The Referendum and its Fallout – A Personal View
I have been asked at short notice by a journalist on a French Reformed Church magazine to let her know what I think about the referendum. It is something that was enormously important to me personally. And I am aware that colleagues are very concerned now about what will happen in all sorts of ways. I am also sure there will be people reading this who voted to Leave – yes, I was on the losing side – and they will have their good reasons for doing so. But there are also stories of lots of people already regretting how they voted and of people not making their mind up until they actually entered the Polling Station and their booth. So much for an informed decision after all the issues have been thoroughly debated.
Claire asked me for my point of view about Brexit, as a British person and as a Christian. I don’t think the two differ. Part of my work is about encouraging people to make the connection between what they do on Sunday (other days are available to worship on) and what they do the rest of the week. I do not need convincing of the wisdom of doing this, so I think I can say that my views as a Christian and as a Brit are inseparable.
I felt angry and ashamed on that Friday morning when it was clear what the result would be. Angry because of the nature of the debate – lies, scaremongering, deceit, nastiness, vitriol on both sides. The Leave battlebus driving around the country with the message about the £350 million per week it costs us to belong to the EU, even though that figure had been roundly and publicly rebuffed, including the Chair of the House of Commons Finance Committee stating on national radio that it was “probably barely a third of that”. But the lie was not removed, and people believed it.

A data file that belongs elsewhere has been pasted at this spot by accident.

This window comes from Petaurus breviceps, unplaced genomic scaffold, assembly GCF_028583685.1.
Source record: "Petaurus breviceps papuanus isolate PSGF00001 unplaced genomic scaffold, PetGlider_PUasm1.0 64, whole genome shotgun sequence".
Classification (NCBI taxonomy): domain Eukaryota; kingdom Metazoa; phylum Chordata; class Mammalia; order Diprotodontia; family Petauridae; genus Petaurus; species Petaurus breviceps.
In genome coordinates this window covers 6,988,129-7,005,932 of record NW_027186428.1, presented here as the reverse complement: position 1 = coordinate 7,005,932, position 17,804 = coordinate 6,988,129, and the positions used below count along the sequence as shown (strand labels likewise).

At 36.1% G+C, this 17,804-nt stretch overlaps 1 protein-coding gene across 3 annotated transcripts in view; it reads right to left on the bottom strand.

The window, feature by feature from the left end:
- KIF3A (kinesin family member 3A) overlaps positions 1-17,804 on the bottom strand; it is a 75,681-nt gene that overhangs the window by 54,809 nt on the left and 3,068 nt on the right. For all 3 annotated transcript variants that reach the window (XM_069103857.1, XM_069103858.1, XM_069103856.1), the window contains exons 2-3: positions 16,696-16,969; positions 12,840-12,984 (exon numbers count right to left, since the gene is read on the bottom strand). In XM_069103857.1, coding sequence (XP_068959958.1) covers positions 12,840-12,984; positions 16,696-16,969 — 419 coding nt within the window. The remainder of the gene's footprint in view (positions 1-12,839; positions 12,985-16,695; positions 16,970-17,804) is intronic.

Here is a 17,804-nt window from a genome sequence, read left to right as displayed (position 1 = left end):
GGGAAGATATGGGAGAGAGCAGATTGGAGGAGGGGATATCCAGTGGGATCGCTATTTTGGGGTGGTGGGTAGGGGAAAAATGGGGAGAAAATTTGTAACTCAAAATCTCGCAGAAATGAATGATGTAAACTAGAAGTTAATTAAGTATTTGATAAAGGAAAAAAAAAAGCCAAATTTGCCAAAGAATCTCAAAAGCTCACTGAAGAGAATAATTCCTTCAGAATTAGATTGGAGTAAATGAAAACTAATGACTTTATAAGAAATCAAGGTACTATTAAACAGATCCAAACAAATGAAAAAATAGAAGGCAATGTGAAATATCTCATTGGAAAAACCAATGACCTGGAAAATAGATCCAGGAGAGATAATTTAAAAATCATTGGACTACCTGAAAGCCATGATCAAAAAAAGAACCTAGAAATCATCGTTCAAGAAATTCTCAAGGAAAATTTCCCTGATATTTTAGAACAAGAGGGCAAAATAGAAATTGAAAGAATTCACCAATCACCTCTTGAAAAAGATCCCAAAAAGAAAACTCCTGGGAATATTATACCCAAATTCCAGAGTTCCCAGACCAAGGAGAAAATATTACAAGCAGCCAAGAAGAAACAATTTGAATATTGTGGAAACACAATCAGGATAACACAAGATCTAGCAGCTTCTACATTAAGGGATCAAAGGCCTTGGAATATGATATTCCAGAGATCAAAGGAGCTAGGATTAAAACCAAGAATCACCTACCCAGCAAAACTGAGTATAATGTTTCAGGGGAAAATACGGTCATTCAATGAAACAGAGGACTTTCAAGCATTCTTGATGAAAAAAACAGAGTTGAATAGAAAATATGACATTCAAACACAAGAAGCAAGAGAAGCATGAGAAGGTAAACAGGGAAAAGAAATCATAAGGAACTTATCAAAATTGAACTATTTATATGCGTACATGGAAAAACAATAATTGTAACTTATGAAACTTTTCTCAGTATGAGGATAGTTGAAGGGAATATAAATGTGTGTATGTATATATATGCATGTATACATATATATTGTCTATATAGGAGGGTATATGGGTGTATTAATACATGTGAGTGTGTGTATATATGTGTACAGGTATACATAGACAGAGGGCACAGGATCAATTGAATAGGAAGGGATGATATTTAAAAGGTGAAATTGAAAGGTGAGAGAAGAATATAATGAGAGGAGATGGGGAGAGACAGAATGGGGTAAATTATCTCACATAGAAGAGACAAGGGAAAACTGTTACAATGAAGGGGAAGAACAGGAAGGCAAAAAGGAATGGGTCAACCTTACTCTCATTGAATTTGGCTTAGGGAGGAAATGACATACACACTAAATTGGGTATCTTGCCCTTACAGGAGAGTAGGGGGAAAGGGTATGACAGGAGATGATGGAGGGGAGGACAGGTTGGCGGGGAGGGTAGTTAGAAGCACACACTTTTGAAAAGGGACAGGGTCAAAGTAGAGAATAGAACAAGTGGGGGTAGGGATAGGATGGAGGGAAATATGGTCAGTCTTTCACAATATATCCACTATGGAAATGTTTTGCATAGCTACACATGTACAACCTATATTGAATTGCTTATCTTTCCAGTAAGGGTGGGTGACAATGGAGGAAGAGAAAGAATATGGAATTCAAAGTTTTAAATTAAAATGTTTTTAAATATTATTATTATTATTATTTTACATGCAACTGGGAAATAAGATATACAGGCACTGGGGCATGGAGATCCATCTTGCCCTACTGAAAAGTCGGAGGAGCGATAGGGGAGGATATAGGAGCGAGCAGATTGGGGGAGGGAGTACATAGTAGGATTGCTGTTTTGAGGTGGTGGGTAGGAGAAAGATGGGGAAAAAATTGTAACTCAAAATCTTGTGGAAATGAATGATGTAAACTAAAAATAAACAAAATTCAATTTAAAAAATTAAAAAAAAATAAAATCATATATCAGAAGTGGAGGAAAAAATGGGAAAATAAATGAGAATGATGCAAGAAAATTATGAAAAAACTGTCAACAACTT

The role of the press – or rather certain sections of the press – in it all might in extremis bring one to wonder whether the “Freedom of the Press” is something to be celebrated. While the main accusations of “scaremongering” were around the forecasts of the economic and financial disaster which would unfold after BREXIT, it was the Daily Mail which, on the morning of Referendum day, had a front page which carried 4 reasons to vote Leave. The first of these was that talks with Turkey were due to start “within the next few days” about their accession to the EU. I would very much wish that they could be challenged to substantiate that claim, of which the implication is that we would be inundated with Turkish immigrants within a very short time.
And that is mostly why I am ashamed – because of our inability to have a full and reasonable debate about the real issues, but mostly because of the racism which is so obviously a mover for some of those who voted Leave. Concern about levels of immigration is one thing, but in the Guardian this morning there is a picture of a man in Romford wearing a T-Shirt which carries the legend “Yes We Won. Now Send Them Back”. I don’t know who the “Them” is supposed to be – illegal immigrants who made it here last week, or third generation West Indians whose family came across on the Windrush, but it’s all part of the same thing when expressed like that. There are already stories of Polish people being sent notes describing them as Vermin, and of Muslims and people from the Indian sub-continent being shouted at in the street. My wife, a historian, has long compared what has been happening in this country over the last few months as comparable to Germany in the 1930s – the demonization of the foreigner. I am now utterly convinced that she is right.